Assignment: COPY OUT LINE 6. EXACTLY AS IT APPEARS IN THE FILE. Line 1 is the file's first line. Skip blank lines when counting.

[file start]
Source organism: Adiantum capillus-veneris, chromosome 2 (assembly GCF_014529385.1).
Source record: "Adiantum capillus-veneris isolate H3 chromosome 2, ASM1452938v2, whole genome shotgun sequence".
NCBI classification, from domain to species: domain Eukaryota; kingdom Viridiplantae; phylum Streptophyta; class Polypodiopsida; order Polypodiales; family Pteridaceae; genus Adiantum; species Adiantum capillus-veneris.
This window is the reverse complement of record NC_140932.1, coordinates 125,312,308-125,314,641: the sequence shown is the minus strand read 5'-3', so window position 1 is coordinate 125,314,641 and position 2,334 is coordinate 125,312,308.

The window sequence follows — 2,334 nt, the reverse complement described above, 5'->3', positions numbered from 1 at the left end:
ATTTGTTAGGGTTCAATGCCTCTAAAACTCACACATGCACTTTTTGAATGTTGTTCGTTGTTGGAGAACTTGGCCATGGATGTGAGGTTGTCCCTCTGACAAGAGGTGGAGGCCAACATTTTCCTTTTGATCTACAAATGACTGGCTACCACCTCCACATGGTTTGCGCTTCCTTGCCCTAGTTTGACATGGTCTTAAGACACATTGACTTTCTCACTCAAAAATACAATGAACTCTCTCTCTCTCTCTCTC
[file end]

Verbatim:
ATTTGTTAGGGTTCAATGCCTCTAAAACTCACACATGCACTTTTTGAATGTTGTTCGTTGTTGGAGAACTTGGCCATGGATGTGAGGTTGTCCCTCTGACAAGAGGTGGAGGCCAACATTTTCCTTTTGATCTACAAATGACTGGCTACCACCTCCACATGGTTTGCGCTTCCTTGCCCTAGTTTGACATGGTCTTAAGACACATTGACTTTCTCACTCAAAAATACAATGAACTCTCTCTCTCTCTCTCTC